RESULTS:
Fifty four patients with established diagnosis of MS (43 patients with relapsing remitting MS and 11 patients with secondary progressive MS) were included. Of the 54 patients, 39 patients (72.2%) patients have positive gray matter lesion. The 39 patients with positive gray matter lesions are classified as follows: 26 patients (66.5%) had sub-pial lesions, 9 patients (23%) had leucocortical lesions, 3 patients (7.5%) showed entirely cortical lesions, and finally the whole cortex is involved in 1 patient only (2.5%). The insular cortex was the most commonly involved region seen in 14 patients (35.8%), followed by the thalamic lesions. Among the 39 patients with positive 9 patients (16.5%) had additional deep nuclei lesions. Total number of lesions detected by DIR (320 lesions) was largely greater than the total number of lesions detected by FLAIR (185 lesions).
CONCLUSION:
DIR is a sensitive sequence for detection of gray matter lesion, DIR is more sensitive than FLAIR in detection of white matter lesions and cortical gray matter lesions are more commonly encountered than deep nuclei lesions.
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The Role of Gender in Early Onset Relapsing Remitting Multiple Sclerosis

Hasan Azeez Al-Hamadani

Iraqi Postgraduate Medical Journal, 2015, Volume 14, Issue 2, Pages 250-257

ABSTRACT:
BACKGROUND:
Multiple sclerosis is an autoimmune inflammatory demyelinating disorder of the central nervous system. Multiple sclerosis is now universally found to be more prevalent in women than men
OBJECTIVE:
The aim of the study is to clarify the role of gender in early onset multiple sclerosis
PATIENTS AND METHODS:
This retrospective study was conducted in the multiple sclerosis clinic archive system in the Medical City Hospital in Baghdad, Iraq. Data collection was carried out between March 2008 and March 2009. The patients diagnosed to have relapse remitting multiple sclerosis according to the revised McDonald’s diagnostic criteria for multiple sclerosis, and onset of disease must be before the eighteenth birthday. For each patient, the following information was gathered: age, gender, date of onset, and date of second attack, presenting symptom, and extended disability status scale and the date, and type and location of MRI lesions. A p-value <0.05 was considered the cutoff point to determine significant findings.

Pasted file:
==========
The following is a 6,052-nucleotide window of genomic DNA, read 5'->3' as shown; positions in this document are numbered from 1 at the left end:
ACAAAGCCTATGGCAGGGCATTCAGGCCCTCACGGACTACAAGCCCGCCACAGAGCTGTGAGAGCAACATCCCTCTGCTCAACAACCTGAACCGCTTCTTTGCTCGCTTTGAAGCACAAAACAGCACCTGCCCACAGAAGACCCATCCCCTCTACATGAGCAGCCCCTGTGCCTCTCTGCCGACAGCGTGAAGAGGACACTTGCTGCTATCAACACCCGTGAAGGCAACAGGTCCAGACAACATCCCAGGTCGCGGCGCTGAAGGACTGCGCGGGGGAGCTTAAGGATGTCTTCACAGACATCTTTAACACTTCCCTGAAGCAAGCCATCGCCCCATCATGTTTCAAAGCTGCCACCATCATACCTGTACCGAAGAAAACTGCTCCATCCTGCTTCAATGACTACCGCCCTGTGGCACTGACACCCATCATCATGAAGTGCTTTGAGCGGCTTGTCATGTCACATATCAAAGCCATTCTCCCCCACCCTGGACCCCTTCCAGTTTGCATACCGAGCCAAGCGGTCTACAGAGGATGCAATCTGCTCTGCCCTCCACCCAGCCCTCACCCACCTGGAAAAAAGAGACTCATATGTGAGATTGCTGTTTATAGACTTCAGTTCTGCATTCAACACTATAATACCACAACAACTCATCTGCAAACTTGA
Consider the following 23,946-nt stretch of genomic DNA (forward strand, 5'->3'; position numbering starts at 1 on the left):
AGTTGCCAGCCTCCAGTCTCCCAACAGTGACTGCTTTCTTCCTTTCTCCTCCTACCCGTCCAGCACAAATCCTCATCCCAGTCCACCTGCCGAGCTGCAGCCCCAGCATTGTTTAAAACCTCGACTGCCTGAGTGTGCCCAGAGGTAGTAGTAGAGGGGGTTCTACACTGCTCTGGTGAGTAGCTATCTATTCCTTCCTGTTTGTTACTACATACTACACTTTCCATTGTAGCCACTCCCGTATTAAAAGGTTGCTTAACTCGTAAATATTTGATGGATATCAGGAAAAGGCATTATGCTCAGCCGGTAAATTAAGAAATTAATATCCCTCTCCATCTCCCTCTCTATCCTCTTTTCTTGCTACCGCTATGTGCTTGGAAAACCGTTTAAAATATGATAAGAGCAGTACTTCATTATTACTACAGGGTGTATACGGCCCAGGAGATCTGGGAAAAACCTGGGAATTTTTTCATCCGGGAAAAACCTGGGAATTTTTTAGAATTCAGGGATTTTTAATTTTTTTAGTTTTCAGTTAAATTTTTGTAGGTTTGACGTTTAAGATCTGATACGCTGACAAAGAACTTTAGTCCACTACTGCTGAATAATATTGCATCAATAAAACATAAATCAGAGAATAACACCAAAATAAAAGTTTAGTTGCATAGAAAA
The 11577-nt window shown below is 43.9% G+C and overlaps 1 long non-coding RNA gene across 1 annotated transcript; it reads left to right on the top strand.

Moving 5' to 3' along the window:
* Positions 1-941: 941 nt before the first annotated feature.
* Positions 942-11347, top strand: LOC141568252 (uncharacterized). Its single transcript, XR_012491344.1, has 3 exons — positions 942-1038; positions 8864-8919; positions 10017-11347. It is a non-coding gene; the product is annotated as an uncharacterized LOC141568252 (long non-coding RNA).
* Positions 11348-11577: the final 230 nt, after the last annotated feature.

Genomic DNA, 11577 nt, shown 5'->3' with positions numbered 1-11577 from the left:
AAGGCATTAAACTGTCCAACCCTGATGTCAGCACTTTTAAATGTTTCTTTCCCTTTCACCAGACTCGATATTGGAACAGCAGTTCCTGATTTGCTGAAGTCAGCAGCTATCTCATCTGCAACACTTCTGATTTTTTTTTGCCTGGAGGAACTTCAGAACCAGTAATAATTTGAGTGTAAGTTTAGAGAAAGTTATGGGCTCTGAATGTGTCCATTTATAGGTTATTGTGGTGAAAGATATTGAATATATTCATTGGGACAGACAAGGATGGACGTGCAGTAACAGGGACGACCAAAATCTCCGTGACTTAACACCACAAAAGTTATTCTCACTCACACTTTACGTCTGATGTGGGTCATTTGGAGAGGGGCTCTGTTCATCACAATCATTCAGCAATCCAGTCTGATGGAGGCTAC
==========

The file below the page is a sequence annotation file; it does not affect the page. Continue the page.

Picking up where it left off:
RESULTS:
Forty-eight of the patients where females (62.3%) and 29 patients where males (37.7%), with a female: male ratio 1.6:1.
No significant difference was found regarding distribution of gender in each age group, and no significant difference was found when age at onset was compared between males and females, although in male patients a shift to children and a shift at adolescence in female were observed
The comparison of different radiological sites between males and females shows a significant difference with more males having infratentorial lesions compared with females (P=0.033).
No significant difference was found between the two genders regarding, age at onset the presenting symptom, mode of onset and no significant difference was found when interval between the first and second attack was compared between males and females.
CONCLUSION:
Female preponderance was highest for subjects with disease onset at adolescents. No significant difference was found when age at onset was compared between males and females, although in male patients, a shift to children and a shift at adolescence in female were observed. A significant difference in the time, between first and second attack between males and females. A significant difference in the MRI findings was the finding that males had a higher incidence of infratentorial lesion than females.